By Nate Hendley
(Photo: The Dalton Gang, after the raid)
The Dalton Gang were a group of Old West bandits doomed by their own daring.
The Gang consisted of brothers Bob, Grat and Emmett Dalton, augmented by additional outlaws, Bill Doolin, Dick Broadwell and Bill Powers.
By the early 1890s, the Dalton Gang had established quite a reputation for successfully robbing trains and raising mayhem. The bandits were tough and violent, and often compared with the James-Younger Gang, headed by Jesse James and his brother, who terrorized the West in the 1870s.
In 1892, Bob Dalton came up with an audacious plan: the Dalton Gang would rob two banks at the same time, in broad daylight. The banks Bob had in mind were the First National Bank and the C.M. Condon Bank in the boys’ old hometown of Coffeyville, Kansas.
In later interviews, Emmett stated that Bob was motivated by a burning desire to outdo the James-Younger Gang. Jesse James and his crew had pulled off many daring feats, but never did they try to rob two places in the same town at the same time. And for good reason, as it turned out.
On October 2, 1892, the six members of the Dalton Gang set out on horseback. The men wore long coats and were heavily armed, with revolvers and Winchester rifles. They reached the vicinity of Coffeyville after two days of riding. On the morning of October 5, 1892, they set out for Coffeyville. Doolin discovered his horse had gone lame and left the group to find a replacement. This turned out to be an incredibly lucky break for the outlaw.
Around 9 am, Grat Dalton, Powers and Broadwell entered the Cordon Bank while Bob and Emmett Dalton entered the First National Bank.
Things began to go wrong almost right away. For a start, the townspeople of Coffeyville were not easily intimidated. Shortly after the Dalton Gang took over the two banks, Coffeyville residents armed themselves and began shooting at the bank windows. Gang members stole what they could then raced outside, exchanging gunfire with the locals.
Here’s an excerpt from my book American Gangsters: Then and Now, describing what happened next:
Bob and Emmett raced north, then went west on Eighth Street, past a grocery store. Looking south, they saw Coffeyville residents peppering the Condon Bank with gunfire. Figuring the townspeople might not notice them in all the confusion, Bob and Emmett hit the open street, racing with the money-sack to their horses. A resident named George Cubine, armed with a pistol, spotted the two brothers. Cubine was standing on the street with Charles Brown, an older man who did not have a gun on him. Cubine fired at the two Dalton brothers and missed. Bob and Emmett both fired back and killed the man. Brown tried to retrieve Cubine’s revolver but was shot dead by Bob.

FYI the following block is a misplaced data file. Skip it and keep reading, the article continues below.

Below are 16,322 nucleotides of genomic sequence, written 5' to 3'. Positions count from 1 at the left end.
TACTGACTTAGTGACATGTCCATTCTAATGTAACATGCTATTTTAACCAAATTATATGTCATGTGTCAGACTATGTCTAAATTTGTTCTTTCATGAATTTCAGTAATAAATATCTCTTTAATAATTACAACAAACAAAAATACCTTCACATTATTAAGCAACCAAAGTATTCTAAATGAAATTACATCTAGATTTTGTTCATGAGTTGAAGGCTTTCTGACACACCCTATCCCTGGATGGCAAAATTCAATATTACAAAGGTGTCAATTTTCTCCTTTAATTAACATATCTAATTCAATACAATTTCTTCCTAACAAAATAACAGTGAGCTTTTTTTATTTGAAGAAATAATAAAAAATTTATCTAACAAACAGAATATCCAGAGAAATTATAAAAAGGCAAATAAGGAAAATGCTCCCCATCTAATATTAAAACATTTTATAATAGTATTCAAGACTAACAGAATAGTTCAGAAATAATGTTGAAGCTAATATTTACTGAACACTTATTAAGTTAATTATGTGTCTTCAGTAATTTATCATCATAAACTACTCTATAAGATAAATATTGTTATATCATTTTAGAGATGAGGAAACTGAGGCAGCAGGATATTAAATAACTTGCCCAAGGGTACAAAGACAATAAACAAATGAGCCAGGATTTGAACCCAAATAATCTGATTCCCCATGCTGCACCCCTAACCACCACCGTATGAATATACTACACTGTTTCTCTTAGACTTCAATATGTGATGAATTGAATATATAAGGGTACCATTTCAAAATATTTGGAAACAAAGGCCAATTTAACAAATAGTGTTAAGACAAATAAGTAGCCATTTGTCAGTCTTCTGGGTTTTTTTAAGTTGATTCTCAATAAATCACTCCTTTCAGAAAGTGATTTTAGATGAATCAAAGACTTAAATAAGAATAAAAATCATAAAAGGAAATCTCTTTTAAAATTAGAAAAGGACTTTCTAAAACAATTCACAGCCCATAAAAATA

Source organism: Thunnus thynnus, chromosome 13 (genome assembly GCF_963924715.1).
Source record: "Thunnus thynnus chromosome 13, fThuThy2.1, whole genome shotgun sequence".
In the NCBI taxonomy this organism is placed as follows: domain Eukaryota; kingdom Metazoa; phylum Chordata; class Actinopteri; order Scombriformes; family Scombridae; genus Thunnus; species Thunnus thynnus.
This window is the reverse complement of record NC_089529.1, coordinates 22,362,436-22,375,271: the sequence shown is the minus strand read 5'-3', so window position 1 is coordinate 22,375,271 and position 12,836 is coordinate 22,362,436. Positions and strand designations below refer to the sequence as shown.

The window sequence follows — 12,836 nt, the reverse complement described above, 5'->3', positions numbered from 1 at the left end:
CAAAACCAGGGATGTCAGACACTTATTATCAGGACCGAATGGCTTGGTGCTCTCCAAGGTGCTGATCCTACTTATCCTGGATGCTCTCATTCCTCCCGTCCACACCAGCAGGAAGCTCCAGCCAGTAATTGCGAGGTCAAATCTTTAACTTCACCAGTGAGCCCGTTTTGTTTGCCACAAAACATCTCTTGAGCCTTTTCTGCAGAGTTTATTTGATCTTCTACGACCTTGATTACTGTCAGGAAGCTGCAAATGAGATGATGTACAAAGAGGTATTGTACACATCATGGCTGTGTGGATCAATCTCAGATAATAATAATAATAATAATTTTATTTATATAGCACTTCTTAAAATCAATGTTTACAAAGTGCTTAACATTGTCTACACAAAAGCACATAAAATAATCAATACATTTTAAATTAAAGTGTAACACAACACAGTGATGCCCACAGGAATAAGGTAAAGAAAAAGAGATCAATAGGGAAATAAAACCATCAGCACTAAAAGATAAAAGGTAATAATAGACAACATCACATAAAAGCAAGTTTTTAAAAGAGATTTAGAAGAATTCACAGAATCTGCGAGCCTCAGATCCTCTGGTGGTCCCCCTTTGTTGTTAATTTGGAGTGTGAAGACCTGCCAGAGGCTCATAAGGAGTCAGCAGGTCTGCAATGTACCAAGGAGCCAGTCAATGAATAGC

The gunplay with Cubine and Brown drew the attention of the townspeople who had been concentrating on the Condon Bank. Cashier Ayers and his son and a third man ran into the hardware store and grabbed weapons. Ayers secured a rifle, which he positioned through the door jamb, aiming at Bob and Emmett down the street. Bob spotted the cashier and reacted first. He fired a shot that hit Ayers in the head, seriously wounding him.
Bob and Emmett kept running. A clerk named Mat Reynolds jumped out from the front door of the hardware store. Looking south, he missed Bob and Emmett (who were heading north). Reynolds aimed his rifle at the three men rushing from the Condon Bank. He levelled his weapon and fired, hitting Bill Powers. Critically wounded, but still on his feet, Powers cursed and shot back at Reynolds, wounding him in the foot.
Grat, Broadwell and the badly wounded Powers raced down the alley where they had left their horses. There was a livery stable connected to the alley owned by Coffeyville resident John Kloehr. Hearing the commotion, Kloehr grabbed a rifle and began rushing towards the spot where the Dalton gang had tied their horses.
Skipping ahead a bit, things continue to go poorly for the Gang:
By this point, Emmett was the last man standing. He had managed to mount his horse, but didn’t realize his brother, Bob was dying. The horses next to Emmett, belonging to Bob and Powers were both shot and killed, but Emmett stayed mounted. Emmett took a round in the arm then another bullet pierced his hips. It was only as he started to ride out of town that he noticed Bob wasn’t with him. Emmett turned his horse and raced to where Bob lay by the shed. He leaned over his critically injured brother just as Seaman let loose with both barrels of his shotgun. Emmett was hit in the back and fell off his horse, landing next to his dying brother.
In the end, everyone in the Dalton raiding party except Emmett were killed. Emmett somehow managed to survive to bear witness to the spectacular failure of the Dalton Gang’s double-bank robbery.